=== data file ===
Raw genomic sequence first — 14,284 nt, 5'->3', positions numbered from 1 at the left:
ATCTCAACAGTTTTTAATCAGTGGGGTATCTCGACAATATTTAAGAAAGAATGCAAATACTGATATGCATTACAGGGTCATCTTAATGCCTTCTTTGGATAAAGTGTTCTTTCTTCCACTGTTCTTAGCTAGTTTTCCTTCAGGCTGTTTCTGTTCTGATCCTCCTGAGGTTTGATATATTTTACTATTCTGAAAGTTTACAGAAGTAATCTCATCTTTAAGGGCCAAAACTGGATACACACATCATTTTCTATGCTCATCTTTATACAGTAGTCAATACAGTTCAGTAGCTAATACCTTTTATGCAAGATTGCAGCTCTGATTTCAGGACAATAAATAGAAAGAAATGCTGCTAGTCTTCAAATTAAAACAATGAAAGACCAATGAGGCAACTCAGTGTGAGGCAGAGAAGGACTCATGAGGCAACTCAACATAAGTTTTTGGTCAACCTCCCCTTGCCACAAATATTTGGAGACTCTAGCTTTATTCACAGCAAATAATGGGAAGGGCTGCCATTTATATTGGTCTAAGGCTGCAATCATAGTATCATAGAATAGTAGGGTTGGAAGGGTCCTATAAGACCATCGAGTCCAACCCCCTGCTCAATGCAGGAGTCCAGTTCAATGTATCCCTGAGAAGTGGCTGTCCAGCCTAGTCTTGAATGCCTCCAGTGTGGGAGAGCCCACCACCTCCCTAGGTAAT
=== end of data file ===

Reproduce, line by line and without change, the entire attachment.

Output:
Raw genomic sequence first — 14,284 nt, 5'->3', positions numbered from 1 at the left:
ATCTCAACAGTTTTTAATCAGTGGGGTATCTCGACAATATTTAAGAAAGAATGCAAATACTGATATGCATTACAGGGTCATCTTAATGCCTTCTTTGGATAAAGTGTTCTTTCTTCCACTGTTCTTAGCTAGTTTTCCTTCAGGCTGTTTCTGTTCTGATCCTCCTGAGGTTTGATATATTTTACTATTCTGAAAGTTTACAGAAGTAATCTCATCTTTAAGGGCCAAAACTGGATACACACATCATTTTCTATGCTCATCTTTATACAGTAGTCAATACAGTTCAGTAGCTAATACCTTTTATGCAAGATTGCAGCTCTGATTTCAGGACAATAAATAGAAAGAAATGCTGCTAGTCTTCAAATTAAAACAATGAAAGACCAATGAGGCAACTCAGTGTGAGGCAGAGAAGGACTCATGAGGCAACTCAACATAAGTTTTTGGTCAACCTCCCCTTGCCACAAATATTTGGAGACTCTAGCTTTATTCACAGCAAATAATGGGAAGGGCTGCCATTTATATTGGTCTAAGGCTGCAATCATAGTATCATAGAATAGTAGGGTTGGAAGGGTCCTATAAGACCATCGAGTCCAACCCCCTGCTCAATGCAGGAGTCCAGTTCAATGTATCCCTGAGAAGTGGCTGTCCAGCCTAGTCTTGAATGCCTCCAGTGTGGGAGAGCCCACCACCTCCCTAGGTAAT